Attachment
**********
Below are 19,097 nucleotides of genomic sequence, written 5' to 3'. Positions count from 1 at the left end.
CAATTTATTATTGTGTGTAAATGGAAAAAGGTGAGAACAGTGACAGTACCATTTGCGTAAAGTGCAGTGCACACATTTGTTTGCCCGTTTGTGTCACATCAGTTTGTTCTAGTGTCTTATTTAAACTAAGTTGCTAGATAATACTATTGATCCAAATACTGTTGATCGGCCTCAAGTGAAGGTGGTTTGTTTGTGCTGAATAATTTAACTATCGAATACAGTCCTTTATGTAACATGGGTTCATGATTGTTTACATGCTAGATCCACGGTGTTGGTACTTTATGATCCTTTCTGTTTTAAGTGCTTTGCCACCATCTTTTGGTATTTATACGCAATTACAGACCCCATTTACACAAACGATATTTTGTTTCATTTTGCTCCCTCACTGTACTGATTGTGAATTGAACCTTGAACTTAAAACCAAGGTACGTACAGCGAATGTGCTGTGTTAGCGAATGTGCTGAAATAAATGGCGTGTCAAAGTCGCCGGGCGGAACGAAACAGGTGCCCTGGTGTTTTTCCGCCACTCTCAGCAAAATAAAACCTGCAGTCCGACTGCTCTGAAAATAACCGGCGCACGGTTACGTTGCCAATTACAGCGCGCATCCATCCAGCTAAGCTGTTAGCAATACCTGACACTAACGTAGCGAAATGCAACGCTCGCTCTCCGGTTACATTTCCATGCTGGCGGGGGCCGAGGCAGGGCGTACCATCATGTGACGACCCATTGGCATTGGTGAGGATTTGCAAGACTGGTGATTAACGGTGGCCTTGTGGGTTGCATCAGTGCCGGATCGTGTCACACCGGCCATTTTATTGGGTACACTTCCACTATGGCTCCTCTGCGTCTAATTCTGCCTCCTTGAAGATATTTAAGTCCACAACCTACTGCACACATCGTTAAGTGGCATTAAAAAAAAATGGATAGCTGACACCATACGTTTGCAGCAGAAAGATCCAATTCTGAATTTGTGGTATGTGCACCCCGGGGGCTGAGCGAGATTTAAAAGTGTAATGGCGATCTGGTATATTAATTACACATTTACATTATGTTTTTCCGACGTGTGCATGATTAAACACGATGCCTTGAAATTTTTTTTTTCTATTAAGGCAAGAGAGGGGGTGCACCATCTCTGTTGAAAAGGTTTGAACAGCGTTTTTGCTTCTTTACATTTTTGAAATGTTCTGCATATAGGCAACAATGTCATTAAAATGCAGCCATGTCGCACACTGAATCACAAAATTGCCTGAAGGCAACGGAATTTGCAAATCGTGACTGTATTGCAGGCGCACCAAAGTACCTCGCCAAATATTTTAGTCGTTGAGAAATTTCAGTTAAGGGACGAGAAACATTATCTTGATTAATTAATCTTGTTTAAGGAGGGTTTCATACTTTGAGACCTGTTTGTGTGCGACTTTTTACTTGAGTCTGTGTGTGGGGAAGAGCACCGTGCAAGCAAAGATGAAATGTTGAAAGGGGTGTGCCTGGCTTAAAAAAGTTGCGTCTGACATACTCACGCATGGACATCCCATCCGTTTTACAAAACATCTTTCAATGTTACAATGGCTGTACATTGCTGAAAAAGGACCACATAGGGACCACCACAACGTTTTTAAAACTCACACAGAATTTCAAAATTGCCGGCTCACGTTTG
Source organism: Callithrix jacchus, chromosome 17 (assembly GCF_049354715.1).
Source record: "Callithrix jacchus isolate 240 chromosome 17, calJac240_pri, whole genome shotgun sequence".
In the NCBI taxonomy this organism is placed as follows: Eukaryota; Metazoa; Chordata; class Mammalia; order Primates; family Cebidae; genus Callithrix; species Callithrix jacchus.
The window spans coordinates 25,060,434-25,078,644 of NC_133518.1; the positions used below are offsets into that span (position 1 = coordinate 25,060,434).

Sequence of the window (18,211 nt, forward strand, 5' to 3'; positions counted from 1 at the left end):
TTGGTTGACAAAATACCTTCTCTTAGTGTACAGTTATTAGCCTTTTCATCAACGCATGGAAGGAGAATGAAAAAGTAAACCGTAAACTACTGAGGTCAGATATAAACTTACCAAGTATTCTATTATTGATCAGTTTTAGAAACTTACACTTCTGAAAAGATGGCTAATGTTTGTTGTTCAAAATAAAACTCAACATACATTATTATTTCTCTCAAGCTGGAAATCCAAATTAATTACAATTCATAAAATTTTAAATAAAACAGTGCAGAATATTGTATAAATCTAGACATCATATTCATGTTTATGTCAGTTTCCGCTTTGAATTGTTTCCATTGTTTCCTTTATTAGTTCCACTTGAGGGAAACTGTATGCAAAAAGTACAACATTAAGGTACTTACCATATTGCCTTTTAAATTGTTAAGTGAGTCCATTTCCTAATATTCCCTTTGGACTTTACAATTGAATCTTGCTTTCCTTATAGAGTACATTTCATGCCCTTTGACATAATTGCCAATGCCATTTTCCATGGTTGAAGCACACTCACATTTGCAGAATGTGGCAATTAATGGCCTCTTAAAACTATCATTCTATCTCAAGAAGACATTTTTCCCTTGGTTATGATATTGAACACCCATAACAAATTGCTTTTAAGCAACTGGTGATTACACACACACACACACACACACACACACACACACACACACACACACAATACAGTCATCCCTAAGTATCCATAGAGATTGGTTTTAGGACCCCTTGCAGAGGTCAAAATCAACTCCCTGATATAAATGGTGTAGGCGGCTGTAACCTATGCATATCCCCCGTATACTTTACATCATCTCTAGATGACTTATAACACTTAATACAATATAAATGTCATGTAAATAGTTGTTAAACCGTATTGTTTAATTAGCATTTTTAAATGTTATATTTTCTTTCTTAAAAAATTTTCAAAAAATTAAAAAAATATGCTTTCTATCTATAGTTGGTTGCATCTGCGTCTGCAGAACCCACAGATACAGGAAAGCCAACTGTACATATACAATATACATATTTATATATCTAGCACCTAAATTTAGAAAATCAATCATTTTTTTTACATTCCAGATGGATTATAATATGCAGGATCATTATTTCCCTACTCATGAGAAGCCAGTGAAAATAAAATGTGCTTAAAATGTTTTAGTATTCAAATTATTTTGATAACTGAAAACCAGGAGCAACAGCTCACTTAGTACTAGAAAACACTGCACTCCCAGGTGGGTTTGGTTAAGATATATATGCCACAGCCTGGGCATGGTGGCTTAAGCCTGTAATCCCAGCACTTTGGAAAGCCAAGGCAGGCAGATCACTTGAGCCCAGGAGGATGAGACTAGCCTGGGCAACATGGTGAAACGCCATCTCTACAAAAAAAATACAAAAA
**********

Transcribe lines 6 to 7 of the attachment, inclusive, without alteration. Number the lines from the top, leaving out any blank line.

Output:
The window spans coordinates 25,060,434-25,078,644 of NC_133518.1; the positions used below are offsets into that span (position 1 = coordinate 25,060,434).

Sequence of the window (18,211 nt, forward strand, 5' to 3'; positions counted from 1 at the left end):